Monday, April 18, 2011

You are getting sleeeee-py.....and irrrr-itable....Your throat is swelling shuuuut....

In a previous post I documented an hour of channel-surfing Japanese TV. Admittedly I devoted the lion’s share of my attention to the commercials because they are short and I could squeeze more material out of my self-allotted hour. I didn’t mean any disrespect to the actual programs, which by and large are always just as silly as the adverts.

Though I considered trying, it would be borderline impossible to write an equally bone-splittingly hilarious post about the programming here. Not because TV in the US is any less ridiculous than in Japan, but all four of my devoted readers live in the States so anything I say would be either redundant or offensive, and faster than you could say American I Dull down the drain goes my hard-earned fan base.

Fortunately two weeks ago my mom left the TV on in the den after the recent NCAA championship game.
This tidbit of happenstance exposed me to the most incredible commercial in advertising history (it has to be) and, in the space of thirty stupefying seconds shifted in seismic proportions the paradigm in which I view the potential for human stupidity. It also dumped right in my lap the fodder for this post, sparing me from any lingering thoughts of sitting through another hour of TV, in any country.

As it was happening I swore I had to be imagining the whole thing; but no, I quickly decided, no way I’d lose it like that from one measly rum and coke, twenty years removed from college or not. Probably just a normal, typically stupid commercial and I magnified the stupidity in my head I thought as I snapped out of my funk, somewhere in the middle of an SUV ad. If I had my way, this is where my thoughts on the subject would have died and mercifully decomposed. But a couple of days ago I saw the same commercial and I had no choice but to accept one simple reality: between me and the world, one of us was going crazy.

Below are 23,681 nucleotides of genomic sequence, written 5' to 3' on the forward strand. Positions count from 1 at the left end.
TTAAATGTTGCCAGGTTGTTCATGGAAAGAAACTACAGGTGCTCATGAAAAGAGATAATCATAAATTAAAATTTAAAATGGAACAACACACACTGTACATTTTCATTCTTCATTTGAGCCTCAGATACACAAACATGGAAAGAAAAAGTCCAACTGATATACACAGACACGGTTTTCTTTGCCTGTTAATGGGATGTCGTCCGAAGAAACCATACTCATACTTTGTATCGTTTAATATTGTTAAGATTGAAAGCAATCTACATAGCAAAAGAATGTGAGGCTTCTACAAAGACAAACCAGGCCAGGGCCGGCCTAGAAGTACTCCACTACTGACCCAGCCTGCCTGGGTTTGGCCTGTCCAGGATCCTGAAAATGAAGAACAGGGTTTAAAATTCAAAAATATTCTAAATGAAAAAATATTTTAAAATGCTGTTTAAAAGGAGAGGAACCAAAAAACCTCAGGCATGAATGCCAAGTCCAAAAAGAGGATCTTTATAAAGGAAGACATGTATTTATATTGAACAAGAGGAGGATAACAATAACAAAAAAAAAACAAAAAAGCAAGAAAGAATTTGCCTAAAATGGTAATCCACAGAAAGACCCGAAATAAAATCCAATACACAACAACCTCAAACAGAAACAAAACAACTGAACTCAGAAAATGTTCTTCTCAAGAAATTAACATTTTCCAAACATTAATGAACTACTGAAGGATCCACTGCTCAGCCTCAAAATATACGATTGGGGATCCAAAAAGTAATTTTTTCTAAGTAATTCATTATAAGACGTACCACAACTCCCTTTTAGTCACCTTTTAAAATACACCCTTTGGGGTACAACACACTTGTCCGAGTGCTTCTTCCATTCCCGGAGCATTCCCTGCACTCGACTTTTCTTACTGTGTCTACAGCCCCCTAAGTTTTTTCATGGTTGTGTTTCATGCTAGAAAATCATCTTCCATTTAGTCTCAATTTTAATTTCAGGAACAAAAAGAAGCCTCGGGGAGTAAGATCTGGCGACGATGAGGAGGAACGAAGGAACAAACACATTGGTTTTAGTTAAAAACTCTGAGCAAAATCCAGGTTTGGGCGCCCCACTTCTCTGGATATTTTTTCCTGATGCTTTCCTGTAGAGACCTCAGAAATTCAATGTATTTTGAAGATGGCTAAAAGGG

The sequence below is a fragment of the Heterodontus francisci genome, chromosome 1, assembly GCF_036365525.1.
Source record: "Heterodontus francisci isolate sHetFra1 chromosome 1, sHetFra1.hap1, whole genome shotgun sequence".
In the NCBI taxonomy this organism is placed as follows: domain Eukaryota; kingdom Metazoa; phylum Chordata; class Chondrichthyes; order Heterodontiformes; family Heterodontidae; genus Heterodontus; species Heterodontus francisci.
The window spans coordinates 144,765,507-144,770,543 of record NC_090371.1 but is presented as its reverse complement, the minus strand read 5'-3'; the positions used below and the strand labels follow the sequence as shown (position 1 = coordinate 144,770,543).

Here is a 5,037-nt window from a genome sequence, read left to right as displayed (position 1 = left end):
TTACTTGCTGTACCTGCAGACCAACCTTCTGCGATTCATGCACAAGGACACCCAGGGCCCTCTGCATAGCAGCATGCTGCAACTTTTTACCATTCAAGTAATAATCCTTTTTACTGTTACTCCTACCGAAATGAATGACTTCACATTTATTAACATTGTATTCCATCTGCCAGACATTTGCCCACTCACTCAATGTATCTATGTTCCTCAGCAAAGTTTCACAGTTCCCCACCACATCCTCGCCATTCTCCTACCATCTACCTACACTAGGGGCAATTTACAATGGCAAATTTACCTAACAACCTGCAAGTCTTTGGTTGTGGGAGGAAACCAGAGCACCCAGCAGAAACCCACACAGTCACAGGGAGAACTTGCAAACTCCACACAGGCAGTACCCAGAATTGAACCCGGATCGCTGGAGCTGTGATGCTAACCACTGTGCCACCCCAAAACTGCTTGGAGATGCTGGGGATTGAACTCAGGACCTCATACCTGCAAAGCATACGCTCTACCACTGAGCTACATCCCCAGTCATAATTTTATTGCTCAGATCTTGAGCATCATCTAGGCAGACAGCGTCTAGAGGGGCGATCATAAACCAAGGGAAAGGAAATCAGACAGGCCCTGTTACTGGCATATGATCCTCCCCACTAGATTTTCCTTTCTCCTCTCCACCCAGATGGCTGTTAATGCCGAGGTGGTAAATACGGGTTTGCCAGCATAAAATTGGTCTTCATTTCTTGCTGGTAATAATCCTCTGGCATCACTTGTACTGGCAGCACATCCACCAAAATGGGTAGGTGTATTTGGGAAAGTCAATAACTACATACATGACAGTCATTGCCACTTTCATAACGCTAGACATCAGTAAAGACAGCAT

A pair of glowing green wings flitted through the night, going house to house and right in through these women’s bedroom windows. Radioactive butterfly with a fetish? I thought as the thing settled gently on the shoulders of one woman, then another. Both are awake; both have bed head and perfect complexions.

Sleep is here… came a voice like an angel. Rest is here…

Neither woman, by the way, has any clue there’s a glowing alien flying around the bedroom.

…helps you fall asleep and stay asleep…so you can wake up feeling rested.

The woman with the pillow voice goes on to advise against driving or operating heavy machinery or firing lots of automatic weapons while under the effects of some sleep aid that sounds to me like the name of a Roman goddess.

Walking, eating, driving or engaging in other activities…

I turn away, looking for the remote.

…while asleep…

Say what?

…without remembering the next day have been reported…

Have you ever stopped in the middle of a dream – or a commercial – and thought ‘God, I hope I’m dreaming’?

As the butterfly voyeur heads for the upper floors of a high-rise apartment building Miss Sultry gently warns against driving before fully awake. The Luminous Larva enters the bedroom of its latest victim, a man who, placed under the spell of the intruder, turns this grin that would make both Charles and Marilyn Manson proud.

…abnormal behavior may include aggressiveness, agitation, hallucinations or confusion…